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Philippine Producers Demand Pork Import Bans

by 5m Editor
29 July 2008, at 9:09am

THE PHILIPPINES - The Philippines hog sector has urged the government to ban pork imports from China, Vietnam, and Cambodia in order to prevent the spread of the highly-destructive swine-flu known as porcine reproductive and respiratory syndrome (PRRS).

The NFHFI (The National Federation of Hog Farmers Inc.) is pressing the government to impose a ban on importing pork from the three countries which would totally bar entry of the hog products locally.

While the Philippines does not presently import pork from China because of its own pork shortage, a ban will be a stricter prohibition to the entry of pork should a softening of price occurs in China’s domestic market, says the Manila Bulletin.

"If we have a ban, that will be a deterrent even to smuggling. (At present), if they want to export to us, we don’t have a policy banning the import," NFHFI Vice Chairman Renato R. Eleria said in a press briefing.

PRRS may not be a "notifiable" disease under the meat quarantine system of the Office International des Epizooties (OIE).

A notifiable disease is one that is considered considered "explosive" - similar to bird flu or foot and mouth disease. Unlike bird flu, which is a zoonotic disease or one that can also infect humans, PRRS is transferable only among animals, says to Dr. Cesar D. Ballesteros of ProTech Veterinary Consultants and Livestock Supply.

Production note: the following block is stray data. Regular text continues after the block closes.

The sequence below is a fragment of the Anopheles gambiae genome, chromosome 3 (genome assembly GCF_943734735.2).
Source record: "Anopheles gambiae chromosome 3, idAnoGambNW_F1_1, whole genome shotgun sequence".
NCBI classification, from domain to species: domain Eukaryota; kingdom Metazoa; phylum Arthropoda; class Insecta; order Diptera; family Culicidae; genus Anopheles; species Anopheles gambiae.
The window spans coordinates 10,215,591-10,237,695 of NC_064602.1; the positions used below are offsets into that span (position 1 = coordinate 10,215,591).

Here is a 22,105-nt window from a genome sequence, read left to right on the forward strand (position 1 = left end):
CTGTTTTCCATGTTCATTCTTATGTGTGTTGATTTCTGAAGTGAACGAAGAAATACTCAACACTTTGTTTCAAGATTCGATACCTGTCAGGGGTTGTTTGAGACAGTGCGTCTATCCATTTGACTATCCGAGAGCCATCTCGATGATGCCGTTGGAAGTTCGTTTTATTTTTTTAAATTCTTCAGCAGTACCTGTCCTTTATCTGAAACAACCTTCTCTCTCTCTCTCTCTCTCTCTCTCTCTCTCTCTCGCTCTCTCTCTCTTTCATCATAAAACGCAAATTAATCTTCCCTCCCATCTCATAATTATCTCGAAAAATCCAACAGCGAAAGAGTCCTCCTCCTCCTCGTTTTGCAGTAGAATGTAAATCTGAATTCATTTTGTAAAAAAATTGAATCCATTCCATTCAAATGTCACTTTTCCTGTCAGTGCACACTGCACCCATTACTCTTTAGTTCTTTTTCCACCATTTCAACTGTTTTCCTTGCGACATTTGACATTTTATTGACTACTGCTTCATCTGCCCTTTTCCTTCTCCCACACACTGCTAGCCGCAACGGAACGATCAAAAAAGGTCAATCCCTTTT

However, PRRS had a severe impact of wiping out 50 percent of the country’s swine breeding population last year.

"Allowing the entry of pork imports from these countries would further expose the local hog industry to this strain of virus and pose a serious health to our people," said the NFHFI in a letter to Department of Agriculture Secretary Arthur C. Yap.

Worse about the hog situation (compared to the poultry sector when it was hit by a low-pathogenic bird flu strain) is that many more small, backyard farmers depend on the industry as their means of livelihood.

Backyard farmers represent around 70 percent of total hog production in the country and a smaller 30 percent is produced by big commercial farms.

The hog producers believe BAI (Bureau of Animal Industry) should invest in an Animal Disease Diagnostic Laboratory which is a longer-term solution to disease infestation.

"We always resort to stop-gap measures, but we should have a long-term solution. And having our own diagnostic laboratory will do that," said Ballesteros.

Eleria said having its own diagnostic laboratory will keep the Philippines from being "in the dark" about diseases.

A device on polymerase chain reaction (PCR) or gene sequencing test which can indicate the presence of the virus on the animal should be acquired by BAI. Cost of equipment like these, however, may reach to $ 2 million.

Thailand has sufficient diagnostic device that enabled it to control the epidemic diarrhea.

"Thailand has been able to identify that the epidemic diarrhea virus came from China while we could only suspect then that ours came from Korea," said Ballesteros.

As a result of the destructiveness of PRRS, one hog company, JSR Hog Farms, has experienced a heftily cut-down number of monthly sows that normally go through artificial insemination (AI) from JSR. JSR is a company administering AI. Instead of the 1,500 sows it was serving monthly, the number petered off to 500 as numerous sows had died of PRRS.

"It will be very devastating once we have the disease again since we don’t have a vaccine yet. That will surely make the price of pork go up again. We should have a specific vaccine (or cure) for the specific sub-type infecting us, not a general type of vaccine.," said JSR Hog Farms Association President Alex M. Reyes.

5m Editor